Fatema Mernissi (Erasmus Prize 2004)
|Native name||Arabic: فاطمة مرنيسي|
|Born||27 September 1940|
|Died|| 30 November 2015 75) (aged|
|Alma mater|| University of Paris |
|Notable awards||Prince of Asturias Awards|
|Criticism and awards|
Fatema Mernissi (Arabic : فاطمة مرنيسي; 27 September 1940 – 30 November 2015) was a Moroccan feminist writer and sociologist.
Fatema Mernissi was born in Fez, Morocco. She grew up in the harem of her affluent paternal grandmother along with various female kin and servants.She received her primary education in a school established by the nationalist movement, and secondary level education in an all-girls school funded by the French protectorate. In 1957, she studied political science at the Sorbonne and at Brandeis University, gaining her doctorate there. She returned to work at the Mohammed V University and taught at the Faculté des Lettres between 1974 and 1981 on subjects such as methodology, family sociology and psychosociology. She became known internationally mainly as an Islamic feminist.
Mernissi was a lecturer at the Mohammed V University of Rabat and a research scholar at the University Institute for Scientific Research, in the same city.She died in Rabat on 30 November 2015.
As an Islamic feminist, Mernissi was largely concerned with Islam and women's roles in it, analyzing the historical development of Islamic thought and its modern manifestation. Through a detailed investigation of the nature of the succession to Muhammad, she cast doubt on the validity of some of the hadith (sayings and traditions attributed to him), and therefore the subordination of women that she sees in Islam, but not necessarily in the Qur'an.She wrote extensively about life within harems, gender, and public and private spheres.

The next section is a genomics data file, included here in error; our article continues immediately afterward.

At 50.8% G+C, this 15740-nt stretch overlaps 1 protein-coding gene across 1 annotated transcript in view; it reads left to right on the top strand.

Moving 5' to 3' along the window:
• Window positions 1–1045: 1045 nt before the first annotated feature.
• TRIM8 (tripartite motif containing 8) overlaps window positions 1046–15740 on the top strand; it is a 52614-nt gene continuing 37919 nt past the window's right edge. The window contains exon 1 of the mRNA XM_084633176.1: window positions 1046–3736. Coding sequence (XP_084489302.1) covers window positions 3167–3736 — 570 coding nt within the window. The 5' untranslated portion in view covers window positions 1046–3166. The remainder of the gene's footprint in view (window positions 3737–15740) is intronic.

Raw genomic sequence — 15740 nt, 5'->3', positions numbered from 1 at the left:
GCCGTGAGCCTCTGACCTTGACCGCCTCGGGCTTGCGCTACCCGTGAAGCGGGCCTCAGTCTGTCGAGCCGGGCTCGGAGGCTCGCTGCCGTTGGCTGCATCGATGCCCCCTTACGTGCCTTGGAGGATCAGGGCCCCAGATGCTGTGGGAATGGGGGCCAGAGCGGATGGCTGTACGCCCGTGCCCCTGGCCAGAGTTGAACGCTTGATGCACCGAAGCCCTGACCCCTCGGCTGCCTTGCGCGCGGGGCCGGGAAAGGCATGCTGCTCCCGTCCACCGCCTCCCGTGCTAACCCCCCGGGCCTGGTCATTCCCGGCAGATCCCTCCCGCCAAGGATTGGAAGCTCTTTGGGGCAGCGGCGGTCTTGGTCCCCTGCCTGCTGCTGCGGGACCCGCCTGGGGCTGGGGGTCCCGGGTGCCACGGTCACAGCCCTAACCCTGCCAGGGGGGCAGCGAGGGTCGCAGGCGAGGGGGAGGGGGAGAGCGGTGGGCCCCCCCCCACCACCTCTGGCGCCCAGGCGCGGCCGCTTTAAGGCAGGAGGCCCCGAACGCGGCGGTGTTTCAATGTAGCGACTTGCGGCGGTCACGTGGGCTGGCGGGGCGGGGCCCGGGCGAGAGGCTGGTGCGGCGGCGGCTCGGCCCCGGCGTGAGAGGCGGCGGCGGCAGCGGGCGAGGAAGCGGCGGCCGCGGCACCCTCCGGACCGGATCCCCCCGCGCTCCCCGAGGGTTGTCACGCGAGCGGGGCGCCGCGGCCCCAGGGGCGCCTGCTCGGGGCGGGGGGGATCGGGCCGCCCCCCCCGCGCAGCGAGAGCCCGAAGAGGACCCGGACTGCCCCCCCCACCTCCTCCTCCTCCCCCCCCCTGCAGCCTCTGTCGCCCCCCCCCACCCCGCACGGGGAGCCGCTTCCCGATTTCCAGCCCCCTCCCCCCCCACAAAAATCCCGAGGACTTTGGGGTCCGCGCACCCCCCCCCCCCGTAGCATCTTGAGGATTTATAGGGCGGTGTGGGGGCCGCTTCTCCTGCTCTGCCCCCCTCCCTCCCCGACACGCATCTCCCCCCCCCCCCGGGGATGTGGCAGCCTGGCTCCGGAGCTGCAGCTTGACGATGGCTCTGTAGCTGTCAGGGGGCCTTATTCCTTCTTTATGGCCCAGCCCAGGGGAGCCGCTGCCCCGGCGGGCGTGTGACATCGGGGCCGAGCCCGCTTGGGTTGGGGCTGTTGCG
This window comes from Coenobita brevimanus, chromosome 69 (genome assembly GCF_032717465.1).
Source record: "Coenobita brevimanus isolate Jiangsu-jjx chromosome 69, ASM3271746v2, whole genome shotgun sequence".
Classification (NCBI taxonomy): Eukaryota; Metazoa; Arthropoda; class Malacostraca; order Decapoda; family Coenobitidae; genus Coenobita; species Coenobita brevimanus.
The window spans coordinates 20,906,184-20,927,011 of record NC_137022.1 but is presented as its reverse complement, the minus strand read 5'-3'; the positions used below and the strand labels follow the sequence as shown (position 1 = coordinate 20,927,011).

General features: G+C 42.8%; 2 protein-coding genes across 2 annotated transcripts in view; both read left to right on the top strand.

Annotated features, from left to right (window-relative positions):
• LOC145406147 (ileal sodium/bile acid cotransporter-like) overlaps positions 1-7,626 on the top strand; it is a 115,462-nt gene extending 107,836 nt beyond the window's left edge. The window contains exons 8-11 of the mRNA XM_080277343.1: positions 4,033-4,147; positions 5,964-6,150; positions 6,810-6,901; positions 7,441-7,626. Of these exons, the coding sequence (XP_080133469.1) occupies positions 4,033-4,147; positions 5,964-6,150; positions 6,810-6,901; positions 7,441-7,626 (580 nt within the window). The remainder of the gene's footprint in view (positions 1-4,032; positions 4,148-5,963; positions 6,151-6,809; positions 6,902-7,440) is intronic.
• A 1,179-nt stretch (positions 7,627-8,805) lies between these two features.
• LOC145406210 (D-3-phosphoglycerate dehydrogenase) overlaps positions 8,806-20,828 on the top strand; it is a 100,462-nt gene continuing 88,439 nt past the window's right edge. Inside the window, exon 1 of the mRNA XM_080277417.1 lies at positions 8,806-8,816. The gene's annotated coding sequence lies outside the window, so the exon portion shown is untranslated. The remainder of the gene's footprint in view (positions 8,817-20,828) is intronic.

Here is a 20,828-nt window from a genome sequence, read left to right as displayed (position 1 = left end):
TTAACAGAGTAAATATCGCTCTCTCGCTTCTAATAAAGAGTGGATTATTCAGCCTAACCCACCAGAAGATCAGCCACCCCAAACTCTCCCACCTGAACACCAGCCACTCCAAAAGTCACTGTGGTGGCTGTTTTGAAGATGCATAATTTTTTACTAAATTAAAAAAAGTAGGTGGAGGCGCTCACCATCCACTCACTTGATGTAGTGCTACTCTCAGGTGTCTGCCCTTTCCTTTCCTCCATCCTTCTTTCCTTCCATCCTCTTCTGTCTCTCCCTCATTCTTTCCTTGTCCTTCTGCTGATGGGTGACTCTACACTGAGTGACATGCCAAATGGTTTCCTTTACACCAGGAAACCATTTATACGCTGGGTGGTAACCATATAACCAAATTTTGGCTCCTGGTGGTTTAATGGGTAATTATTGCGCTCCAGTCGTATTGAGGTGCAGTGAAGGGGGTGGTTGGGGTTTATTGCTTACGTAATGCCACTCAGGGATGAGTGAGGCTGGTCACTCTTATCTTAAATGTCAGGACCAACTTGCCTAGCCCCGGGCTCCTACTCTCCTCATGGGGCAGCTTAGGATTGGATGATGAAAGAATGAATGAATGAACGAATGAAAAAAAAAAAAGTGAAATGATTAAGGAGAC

As a sociologist, Mernissi mainly did field work in Morocco. On several occasions in the late 1970s and early 1980s, she conducted interviews in order to map prevailing attitudes to women and work. She did sociological research for UNESCO and ILO as well as for the Moroccan authorities.In the same period, Mernissi contributed articles to periodicals and other publications on women in Morocco and women and Islam from a contemporary as well as from a historical perspective. Her work has been cited as an inspiration by other Muslim feminists, such as those who founded Musawah.
In 2003, Mernissi was awarded the Prince of Asturias Award along with Susan Sontag.In 2004 she was awarded the Erasmus Prize, alongside Sadik Al-Asm and Abdolkarim Soroush.
Mernissi’s first monograph, Beyond the Veil, was published in 1975.A revised edition was published in Britain in 1985 and in the US in 1987. Beyond the Veil has become a classic, especially in the fields of anthropology and sociology on women in the Arab World, the Mediterranean area or Muslim societies in general.
Her most famous book, as an Islamic feminist, The Veil and the Male Elite: A Feminist Interpretation of Islam, is a quasi-historical study of role of the wives of Muhammad. It was first published in French in 1987, and translated into English in 1991. The book was banned in Morocco, Iran, and Arab states of the Persian Gulf.
For Doing Daily Battle: Interviews with Moroccan Women (1991), she interviewed peasant women, women labourers, clairvoyants and maidservants. In 1994, Mernissi published a memoir, Dreams of Trespass: Tales of a Harem Girlhood (in the US, the book was originally titled The Harem Within: Tales of a Moroccan Girlhood, and is still known by that title in the UK).
She contributed the piece "The merchant's daughter and the son of the sultan" to the anthology Sisterhood Is Global: The International Women's Movement Anthology (1984), edited by Robin Morgan.
Edited by Mernissi: